Hence, in my view, the most crucial force unravelling traditional work and wage arrangements is information disruption. A traditional wage relationship is bundled and provides employees with long-term certainty on career, income and benefits. Wage regulation comes under duress as the boundaries defining employment are fissured by part-time and contingent work; by multiple roles and many-to-many relationships; and by blurring distinctions between work and home, and production and consumption. In an information paradigm, work is a modular and unbundled transaction priced on a real-time basis. Price regulation is always the biggest victim in a disrupted landscape[2].

In this landscape, not only are the jobs and income of individuals uncertain, the positions of management and the existence of firms are equally unsafe. Firms therefore want the operational flexibility to cope in this high-pressure environment. It Leaning heavily on firms to extract greater wage concessions may backfire because the majority of firms have little room to be complacent on labour costs. In this regard, the debate on some traditional remedies such as minimum wages may seem irrelevant. For example, if retail stores are closing down due to competition from online vendors, then higher minimum wages are unlikely to matter, one way or the other.

To summarise the argument, while firms can control their wage costs, they are price takers and generally follow the trend. Only government interventions can produce a more balanced outcome for wages. But it is not clear what policies can be effective in reversing the decline in labour income share without damaging the economy. Hence, the real challenge facing labour is not its weak bargaining power but rather how information disruption is overrunning the traditional defences to wage and work regulation. What is important to figure out is how labour policies and regulation should evolve in response to the changing organisation of work.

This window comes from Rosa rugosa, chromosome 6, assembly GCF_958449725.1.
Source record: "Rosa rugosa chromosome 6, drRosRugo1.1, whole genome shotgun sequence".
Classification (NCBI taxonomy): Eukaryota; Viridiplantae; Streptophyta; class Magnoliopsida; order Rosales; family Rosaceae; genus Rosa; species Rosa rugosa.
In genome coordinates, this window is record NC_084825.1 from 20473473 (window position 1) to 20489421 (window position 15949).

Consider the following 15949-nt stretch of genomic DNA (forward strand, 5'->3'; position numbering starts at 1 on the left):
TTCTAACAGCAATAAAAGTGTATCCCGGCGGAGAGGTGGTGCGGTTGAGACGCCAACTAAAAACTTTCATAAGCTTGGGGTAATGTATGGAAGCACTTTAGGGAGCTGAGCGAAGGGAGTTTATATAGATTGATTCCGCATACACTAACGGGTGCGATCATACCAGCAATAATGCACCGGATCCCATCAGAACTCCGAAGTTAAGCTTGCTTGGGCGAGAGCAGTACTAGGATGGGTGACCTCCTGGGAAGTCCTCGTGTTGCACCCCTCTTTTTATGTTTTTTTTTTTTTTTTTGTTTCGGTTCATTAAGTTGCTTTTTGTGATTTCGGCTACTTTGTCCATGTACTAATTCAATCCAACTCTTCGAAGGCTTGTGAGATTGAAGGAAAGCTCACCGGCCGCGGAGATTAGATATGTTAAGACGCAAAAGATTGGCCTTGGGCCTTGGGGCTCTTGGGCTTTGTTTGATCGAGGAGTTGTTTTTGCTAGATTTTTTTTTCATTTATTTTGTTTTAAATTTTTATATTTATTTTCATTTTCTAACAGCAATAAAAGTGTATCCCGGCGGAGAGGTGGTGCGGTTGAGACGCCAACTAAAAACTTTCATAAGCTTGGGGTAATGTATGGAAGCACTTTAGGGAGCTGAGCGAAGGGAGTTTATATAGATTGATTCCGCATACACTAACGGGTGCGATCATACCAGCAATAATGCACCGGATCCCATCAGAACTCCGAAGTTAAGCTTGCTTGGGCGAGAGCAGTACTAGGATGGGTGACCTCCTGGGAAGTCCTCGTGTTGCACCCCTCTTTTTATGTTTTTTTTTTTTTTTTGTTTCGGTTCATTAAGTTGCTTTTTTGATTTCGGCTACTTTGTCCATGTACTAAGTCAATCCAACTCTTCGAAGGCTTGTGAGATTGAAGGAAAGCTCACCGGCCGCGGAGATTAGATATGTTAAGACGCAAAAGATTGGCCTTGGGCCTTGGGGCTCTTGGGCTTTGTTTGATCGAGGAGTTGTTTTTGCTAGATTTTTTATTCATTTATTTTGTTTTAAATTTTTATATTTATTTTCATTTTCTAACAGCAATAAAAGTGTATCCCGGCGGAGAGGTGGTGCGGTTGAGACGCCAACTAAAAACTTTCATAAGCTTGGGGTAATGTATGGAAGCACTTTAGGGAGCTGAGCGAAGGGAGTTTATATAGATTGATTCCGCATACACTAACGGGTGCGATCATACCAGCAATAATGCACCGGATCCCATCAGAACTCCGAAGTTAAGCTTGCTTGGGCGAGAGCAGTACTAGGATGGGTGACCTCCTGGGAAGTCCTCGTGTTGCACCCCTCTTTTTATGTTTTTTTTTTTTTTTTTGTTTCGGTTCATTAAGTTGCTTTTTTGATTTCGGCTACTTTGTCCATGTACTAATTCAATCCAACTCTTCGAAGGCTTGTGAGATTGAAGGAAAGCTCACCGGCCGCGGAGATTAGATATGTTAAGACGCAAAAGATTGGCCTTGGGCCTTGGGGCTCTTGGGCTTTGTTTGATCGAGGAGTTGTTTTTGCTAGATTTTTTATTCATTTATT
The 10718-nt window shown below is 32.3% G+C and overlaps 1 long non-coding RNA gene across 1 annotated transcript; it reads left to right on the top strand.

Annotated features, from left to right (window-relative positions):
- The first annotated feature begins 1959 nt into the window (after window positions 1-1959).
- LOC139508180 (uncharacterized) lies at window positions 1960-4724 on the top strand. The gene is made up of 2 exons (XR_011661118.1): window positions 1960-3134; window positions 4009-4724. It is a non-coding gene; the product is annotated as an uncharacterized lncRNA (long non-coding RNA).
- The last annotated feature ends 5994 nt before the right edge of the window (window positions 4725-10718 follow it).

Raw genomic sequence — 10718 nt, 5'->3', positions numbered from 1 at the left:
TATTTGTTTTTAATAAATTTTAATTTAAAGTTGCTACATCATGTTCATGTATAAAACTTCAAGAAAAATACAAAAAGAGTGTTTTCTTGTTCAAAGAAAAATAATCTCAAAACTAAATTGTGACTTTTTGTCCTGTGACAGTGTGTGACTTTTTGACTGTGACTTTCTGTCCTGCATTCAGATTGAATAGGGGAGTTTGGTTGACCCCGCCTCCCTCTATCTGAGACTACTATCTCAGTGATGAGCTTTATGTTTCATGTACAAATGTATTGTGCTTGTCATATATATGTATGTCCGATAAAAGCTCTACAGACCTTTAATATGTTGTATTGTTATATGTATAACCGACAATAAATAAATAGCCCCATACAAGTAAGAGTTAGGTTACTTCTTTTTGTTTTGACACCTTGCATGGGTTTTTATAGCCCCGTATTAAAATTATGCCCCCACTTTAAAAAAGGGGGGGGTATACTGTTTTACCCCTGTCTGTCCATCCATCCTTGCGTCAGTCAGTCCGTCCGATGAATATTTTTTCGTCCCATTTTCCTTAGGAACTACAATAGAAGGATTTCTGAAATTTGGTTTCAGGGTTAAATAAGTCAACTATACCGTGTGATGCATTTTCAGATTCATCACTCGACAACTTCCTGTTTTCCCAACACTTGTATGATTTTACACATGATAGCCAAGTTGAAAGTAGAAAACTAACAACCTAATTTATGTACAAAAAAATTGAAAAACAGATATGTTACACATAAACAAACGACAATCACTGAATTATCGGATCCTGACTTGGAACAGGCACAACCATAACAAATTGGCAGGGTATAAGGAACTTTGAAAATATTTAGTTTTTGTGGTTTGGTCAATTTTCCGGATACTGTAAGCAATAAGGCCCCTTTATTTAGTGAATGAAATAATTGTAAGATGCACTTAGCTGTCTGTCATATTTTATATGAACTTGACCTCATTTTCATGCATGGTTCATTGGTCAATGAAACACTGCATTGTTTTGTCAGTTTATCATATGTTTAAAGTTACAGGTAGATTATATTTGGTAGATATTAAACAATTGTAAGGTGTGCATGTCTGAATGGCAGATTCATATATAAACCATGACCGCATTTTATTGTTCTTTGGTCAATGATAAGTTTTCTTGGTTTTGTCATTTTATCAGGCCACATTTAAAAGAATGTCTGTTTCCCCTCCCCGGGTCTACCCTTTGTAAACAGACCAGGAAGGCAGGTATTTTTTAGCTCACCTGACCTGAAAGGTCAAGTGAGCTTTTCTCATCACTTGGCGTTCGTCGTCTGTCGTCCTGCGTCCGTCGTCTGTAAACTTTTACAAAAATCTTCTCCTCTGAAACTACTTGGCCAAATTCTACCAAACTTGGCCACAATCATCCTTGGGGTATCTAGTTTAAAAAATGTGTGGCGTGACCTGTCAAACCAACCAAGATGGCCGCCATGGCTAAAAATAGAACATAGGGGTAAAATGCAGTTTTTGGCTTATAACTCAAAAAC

David A. Price (Fourth Quarter 2017) “Interview: Jean Tirole”. Federal Reserve Bank of Richmond.

Phuah Eng Chye (27 January 2018) “The sharing economy: A futuristic taxi landscape (Part 3 – Pricing fares the same way as stocks)”.

Phuah Eng Chye (26 May 2018) “Labour share of income (Part 1: Theories and measurement)”.

Phuah Eng Chye (2 June 2018) “Labour share of income (Part 2: The difficulty of overcoming wage stagnation)”.

Phuah Eng Chye (9 June 2018) “Labour share of income (Part 3: Causes of wage inequality)”.

Phuah Eng Chye (16 June 2018) “Labour share of income (Part 4: Does wage inequality matter)”.

Phuah Eng Chye (23 June 2018) “Labour share of income (Part 5: The quandary of labour reform)”.

Phuah Eng Chye (30 June 2018) “Labour share of income (Part 6: The missing big picture)”.

Phuah Eng Chye (7 July 2018) “Labour share of income (Part 7: The respective roles of wages and profits)”.

Peter F. Drucker (1950) The new society: The anatomy of industrial order. Transaction Publishers.

[1] Interview by David A. Price.

[2] Phuah Eng Chye “The sharing economy: A futuristic taxi landscape (Part 3 – Pricing fares the same way as stocks)”.